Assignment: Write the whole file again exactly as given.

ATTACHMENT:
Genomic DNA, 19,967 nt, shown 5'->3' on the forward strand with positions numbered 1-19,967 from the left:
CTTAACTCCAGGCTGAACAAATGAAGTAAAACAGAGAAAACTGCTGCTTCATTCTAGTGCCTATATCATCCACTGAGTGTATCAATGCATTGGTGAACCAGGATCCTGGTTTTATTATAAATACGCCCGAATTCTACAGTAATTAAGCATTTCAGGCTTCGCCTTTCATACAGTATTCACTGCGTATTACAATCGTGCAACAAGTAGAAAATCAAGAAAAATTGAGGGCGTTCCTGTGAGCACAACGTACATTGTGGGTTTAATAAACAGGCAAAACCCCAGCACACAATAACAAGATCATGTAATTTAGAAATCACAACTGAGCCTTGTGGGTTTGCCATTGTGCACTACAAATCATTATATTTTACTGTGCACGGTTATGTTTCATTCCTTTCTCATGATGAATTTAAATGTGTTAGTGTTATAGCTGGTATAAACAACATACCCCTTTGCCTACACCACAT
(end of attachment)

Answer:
Genomic DNA, 19,967 nt, shown 5'->3' on the forward strand with positions numbered 1-19,967 from the left:
CTTAACTCCAGGCTGAACAAATGAAGTAAAACAGAGAAAACTGCTGCTTCATTCTAGTGCCTATATCATCCACTGAGTGTATCAATGCATTGGTGAACCAGGATCCTGGTTTTATTATAAATACGCCCGAATTCTACAGTAATTAAGCATTTCAGGCTTCGCCTTTCATACAGTATTCACTGCGTATTACAATCGTGCAACAAGTAGAAAATCAAGAAAAATTGAGGGCGTTCCTGTGAGCACAACGTACATTGTGGGTTTAATAAACAGGCAAAACCCCAGCACACAATAACAAGATCATGTAATTTAGAAATCACAACTGAGCCTTGTGGGTTTGCCATTGTGCACTACAAATCATTATATTTTACTGTGCACGGTTATGTTTCATTCCTTTCTCATGATGAATTTAAATGTGTTAGTGTTATAGCTGGTATAAACAACATACCCCTTTGCCTACACCACAT